Catholic News in the Blogosphere: "It's a Small World, After All"

At the risk of trying readers’ patience, I would like to raise a question about the Obama Dame controversy: Why is this news? I believe it was Richard Gaillardetz who wrote several years ago about the tendency on the Internet toward the online establishment of an ad hoc magisterium, preoccupied with making sure that, on behalf of the web-reading public, No Magisterial Utterance Is Left Behind.

In the online conversations regarding this recent controversy, and more generally in the broader online bloggish Catholic newsy conversations in the last few years, I’ve noticed a mirror image of that preoccupation with Magisterium: a seemingly insatiable appetite (whether in celebration or denunciation) for news of the doings of prelates.

I have never met Rocco Palmo, but it seems as if "Whispers in the Loggia" sets the pace for what counts as conversations of moment about Catholicism online. I admire and marvel at the sweat, discretion, and savvy it must take to do the kind of reporting he does. Yet, when I read "Whispers," or see "Whispers"-like preoccupations (which prelates said what about whom, with what effects--and often, wearing what?) in Catholic conversations online, I am reminded of nothing so much as the myriad celebrity gossip and critique sites which are the bloggish analogue to these Catholic preoccupations. Cardinal so-and-so as the Catholic Paris Hilton.

I know, I know: if we in the blogosphere didn’t worry about these things, who would? But I wonder if we do so at the expense of forgetting that going online with Catholic news and criticism not only affords an opportunity for "reportage" and "commentary" on an already-extant and presumably predefined Catholic world, consisting disproportionately of the doings of prelates, but also affords an utterly new occasion for the decentralization of what counts as Catholic news, reportage, and comment. The Catholic newso/blogo/sphere can in this way make its own unique contribution to the emerging turn in ecclesiology toward an ethnographic consciousness, the view from below, the particular.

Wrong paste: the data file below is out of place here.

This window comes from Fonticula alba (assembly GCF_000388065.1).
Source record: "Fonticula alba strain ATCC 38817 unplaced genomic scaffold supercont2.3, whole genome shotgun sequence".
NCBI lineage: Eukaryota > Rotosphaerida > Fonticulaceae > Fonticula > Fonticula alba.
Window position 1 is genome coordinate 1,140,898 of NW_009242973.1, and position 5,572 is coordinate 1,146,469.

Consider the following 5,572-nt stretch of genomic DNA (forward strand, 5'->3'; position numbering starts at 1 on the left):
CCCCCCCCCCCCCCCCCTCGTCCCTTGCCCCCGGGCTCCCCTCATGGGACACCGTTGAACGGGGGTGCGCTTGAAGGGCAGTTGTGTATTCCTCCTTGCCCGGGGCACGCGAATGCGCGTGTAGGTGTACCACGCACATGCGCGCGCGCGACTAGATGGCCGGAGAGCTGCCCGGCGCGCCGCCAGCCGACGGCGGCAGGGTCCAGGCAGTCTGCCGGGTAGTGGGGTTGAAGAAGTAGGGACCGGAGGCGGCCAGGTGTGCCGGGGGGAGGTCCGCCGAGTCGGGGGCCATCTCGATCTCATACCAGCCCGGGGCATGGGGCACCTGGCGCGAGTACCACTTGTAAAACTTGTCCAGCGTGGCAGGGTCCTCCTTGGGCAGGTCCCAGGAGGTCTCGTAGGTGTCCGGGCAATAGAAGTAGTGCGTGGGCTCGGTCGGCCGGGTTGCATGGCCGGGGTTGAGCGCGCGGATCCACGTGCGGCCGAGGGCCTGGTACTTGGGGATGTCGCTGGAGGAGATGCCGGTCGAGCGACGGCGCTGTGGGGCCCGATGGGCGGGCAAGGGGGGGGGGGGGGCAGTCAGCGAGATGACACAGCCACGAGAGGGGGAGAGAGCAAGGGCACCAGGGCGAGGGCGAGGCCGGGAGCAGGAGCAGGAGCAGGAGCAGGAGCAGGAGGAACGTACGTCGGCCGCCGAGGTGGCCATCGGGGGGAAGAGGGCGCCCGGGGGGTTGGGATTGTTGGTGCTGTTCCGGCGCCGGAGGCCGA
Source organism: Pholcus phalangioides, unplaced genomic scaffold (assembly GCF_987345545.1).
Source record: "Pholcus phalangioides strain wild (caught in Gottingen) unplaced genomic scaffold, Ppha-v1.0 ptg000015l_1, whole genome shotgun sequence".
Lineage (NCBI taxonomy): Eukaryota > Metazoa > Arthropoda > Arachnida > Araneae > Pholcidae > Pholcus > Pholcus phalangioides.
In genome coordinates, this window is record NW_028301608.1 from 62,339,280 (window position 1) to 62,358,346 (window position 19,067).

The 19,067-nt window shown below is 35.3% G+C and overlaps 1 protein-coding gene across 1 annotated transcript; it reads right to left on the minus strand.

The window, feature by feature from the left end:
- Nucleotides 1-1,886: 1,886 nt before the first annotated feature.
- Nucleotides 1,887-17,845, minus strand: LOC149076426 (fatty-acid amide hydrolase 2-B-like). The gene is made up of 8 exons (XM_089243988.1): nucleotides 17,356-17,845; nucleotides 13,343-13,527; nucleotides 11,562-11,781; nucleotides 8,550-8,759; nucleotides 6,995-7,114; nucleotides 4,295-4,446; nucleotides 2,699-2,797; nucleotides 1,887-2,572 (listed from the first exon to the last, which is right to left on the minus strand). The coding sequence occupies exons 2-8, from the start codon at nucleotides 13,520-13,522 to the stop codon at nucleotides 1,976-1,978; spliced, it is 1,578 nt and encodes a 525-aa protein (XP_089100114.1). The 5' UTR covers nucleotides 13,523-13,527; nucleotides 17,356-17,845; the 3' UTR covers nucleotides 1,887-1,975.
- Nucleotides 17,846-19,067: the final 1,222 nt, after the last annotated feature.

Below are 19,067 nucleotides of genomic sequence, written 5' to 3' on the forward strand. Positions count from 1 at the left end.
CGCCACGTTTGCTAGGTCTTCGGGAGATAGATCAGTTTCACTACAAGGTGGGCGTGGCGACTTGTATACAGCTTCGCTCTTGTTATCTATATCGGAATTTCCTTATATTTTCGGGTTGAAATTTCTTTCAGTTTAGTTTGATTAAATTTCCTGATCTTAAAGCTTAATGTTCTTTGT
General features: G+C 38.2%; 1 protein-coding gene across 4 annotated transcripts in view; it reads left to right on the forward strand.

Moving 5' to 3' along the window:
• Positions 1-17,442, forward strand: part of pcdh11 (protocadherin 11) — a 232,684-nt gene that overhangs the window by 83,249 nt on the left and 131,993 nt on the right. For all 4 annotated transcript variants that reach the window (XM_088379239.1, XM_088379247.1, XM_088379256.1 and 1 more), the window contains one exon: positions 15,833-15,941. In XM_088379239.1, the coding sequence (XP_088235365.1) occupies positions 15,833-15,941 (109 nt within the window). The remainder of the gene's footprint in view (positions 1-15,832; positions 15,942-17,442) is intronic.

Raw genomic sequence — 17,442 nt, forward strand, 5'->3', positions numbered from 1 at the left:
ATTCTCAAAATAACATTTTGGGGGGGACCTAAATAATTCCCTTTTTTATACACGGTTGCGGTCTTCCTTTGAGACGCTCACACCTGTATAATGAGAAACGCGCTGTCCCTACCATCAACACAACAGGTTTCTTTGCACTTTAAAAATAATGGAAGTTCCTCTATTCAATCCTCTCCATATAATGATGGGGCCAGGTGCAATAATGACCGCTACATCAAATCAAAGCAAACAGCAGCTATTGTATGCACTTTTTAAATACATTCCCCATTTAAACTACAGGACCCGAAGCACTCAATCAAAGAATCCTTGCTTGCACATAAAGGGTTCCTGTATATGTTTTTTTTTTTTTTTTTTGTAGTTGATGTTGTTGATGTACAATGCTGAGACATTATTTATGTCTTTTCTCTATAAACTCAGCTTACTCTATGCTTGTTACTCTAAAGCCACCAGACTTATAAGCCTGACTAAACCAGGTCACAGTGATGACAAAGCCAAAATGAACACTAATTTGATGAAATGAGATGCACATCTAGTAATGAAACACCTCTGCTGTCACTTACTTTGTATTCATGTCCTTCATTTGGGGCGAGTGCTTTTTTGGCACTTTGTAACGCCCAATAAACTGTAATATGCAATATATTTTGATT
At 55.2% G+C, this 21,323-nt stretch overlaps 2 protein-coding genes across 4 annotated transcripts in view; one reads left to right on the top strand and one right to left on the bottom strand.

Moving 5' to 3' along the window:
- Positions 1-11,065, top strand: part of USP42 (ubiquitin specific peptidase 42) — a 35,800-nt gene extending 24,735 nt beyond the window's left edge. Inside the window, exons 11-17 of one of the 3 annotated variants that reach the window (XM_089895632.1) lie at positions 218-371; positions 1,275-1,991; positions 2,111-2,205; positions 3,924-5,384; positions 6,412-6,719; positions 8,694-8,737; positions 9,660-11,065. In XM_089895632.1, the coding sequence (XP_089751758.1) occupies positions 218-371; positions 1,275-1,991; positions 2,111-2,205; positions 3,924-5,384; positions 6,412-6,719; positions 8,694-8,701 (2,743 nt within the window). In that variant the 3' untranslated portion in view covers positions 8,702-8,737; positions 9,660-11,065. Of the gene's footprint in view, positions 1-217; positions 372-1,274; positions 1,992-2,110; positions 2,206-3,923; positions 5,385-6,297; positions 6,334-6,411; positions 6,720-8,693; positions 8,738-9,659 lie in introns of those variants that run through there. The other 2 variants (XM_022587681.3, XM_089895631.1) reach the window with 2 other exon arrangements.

If a condemnation falls in Indiana and bloggers don’t respond, is it still a condemnation?

Tom Beaudoin

Hastings-on-Hudson, New York

7 years 11 months ago
Interesting. Who knew that America has a blog? I won't be reading it much, however, because I read blogs almost exclusively through RSS; since your RSS only publishes headlines, the headlines must be compelling enough for me to click through. If you offered a teaser paragraph, then that snippet would have to be compelling enough for me to click through.

Don't miss the best from America

Sign up for our Newsletter to get the Jesuit perspective on news, faith and culture.

The latest from america

“My folks taught us that if someone is hungry, you feed them. That if someone is thirsty, you give them drink. If someone is a stranger you welcome them into your home.”
Michael O'LoughlinFebruary 27, 2017
Almost all major cities in the United States have experienced major decreases in violent crime over the past 25 years.
James T. KeaneFebruary 24, 2017
This is not a country at ease with itself, if it ever were. The United Kingdom continues to display more and more intolerance and anger.
David StewartFebruary 24, 2017

On St. Patrick’s Day, we celebrate our Irish heritage and our good fortune to be Americans.

George J. MitchellFebruary 24, 2017